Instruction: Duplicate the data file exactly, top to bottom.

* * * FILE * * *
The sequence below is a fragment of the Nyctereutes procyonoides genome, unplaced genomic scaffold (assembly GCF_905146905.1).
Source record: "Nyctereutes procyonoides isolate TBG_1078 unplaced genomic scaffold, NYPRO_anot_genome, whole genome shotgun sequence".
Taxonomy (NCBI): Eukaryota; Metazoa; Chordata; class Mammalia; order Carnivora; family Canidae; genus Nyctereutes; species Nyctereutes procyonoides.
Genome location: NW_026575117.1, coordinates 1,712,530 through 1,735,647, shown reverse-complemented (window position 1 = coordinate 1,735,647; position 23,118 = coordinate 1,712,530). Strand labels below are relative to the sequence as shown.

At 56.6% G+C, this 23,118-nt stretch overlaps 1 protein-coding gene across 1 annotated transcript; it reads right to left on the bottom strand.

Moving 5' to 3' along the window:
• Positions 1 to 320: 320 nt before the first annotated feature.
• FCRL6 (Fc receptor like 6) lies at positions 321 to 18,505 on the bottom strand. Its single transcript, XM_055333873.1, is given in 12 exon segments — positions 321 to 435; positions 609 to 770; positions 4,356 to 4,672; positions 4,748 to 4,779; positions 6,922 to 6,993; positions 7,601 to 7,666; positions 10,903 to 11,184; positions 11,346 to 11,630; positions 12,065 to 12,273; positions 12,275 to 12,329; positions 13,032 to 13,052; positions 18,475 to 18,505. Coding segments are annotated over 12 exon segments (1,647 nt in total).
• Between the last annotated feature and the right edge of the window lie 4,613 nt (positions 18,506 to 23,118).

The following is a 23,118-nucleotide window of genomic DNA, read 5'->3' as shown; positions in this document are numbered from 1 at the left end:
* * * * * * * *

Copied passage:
The sequence below is a fragment of the Nyctereutes procyonoides genome, unplaced genomic scaffold (assembly GCF_905146905.1).
Source record: "Nyctereutes procyonoides isolate TBG_1078 unplaced genomic scaffold, NYPRO_anot_genome, whole genome shotgun sequence".
Taxonomy (NCBI): Eukaryota; Metazoa; Chordata; class Mammalia; order Carnivora; family Canidae; genus Nyctereutes; species Nyctereutes procyonoides.
Genome location: NW_026575117.1, coordinates 1,712,530 through 1,735,647, shown reverse-complemented (window position 1 = coordinate 1,735,647; position 23,118 = coordinate 1,712,530). Strand labels below are relative to the sequence as shown.

At 56.6% G+C, this 23,118-nt stretch overlaps 1 protein-coding gene across 1 annotated transcript; it reads right to left on the bottom strand.

Moving 5' to 3' along the window:
• Positions 1 to 320: 320 nt before the first annotated feature.
• FCRL6 (Fc receptor like 6) lies at positions 321 to 18,505 on the bottom strand. Its single transcript, XM_055333873.1, is given in 12 exon segments — positions 321 to 435; positions 609 to 770; positions 4,356 to 4,672; positions 4,748 to 4,779; positions 6,922 to 6,993; positions 7,601 to 7,666; positions 10,903 to 11,184; positions 11,346 to 11,630; positions 12,065 to 12,273; positions 12,275 to 12,329; positions 13,032 to 13,052; positions 18,475 to 18,505. Coding segments are annotated over 12 exon segments (1,647 nt in total).
• Between the last annotated feature and the right edge of the window lie 4,613 nt (positions 18,506 to 23,118).

The following is a 23,118-nucleotide window of genomic DNA, read 5'->3' as shown; positions in this document are numbered from 1 at the left end: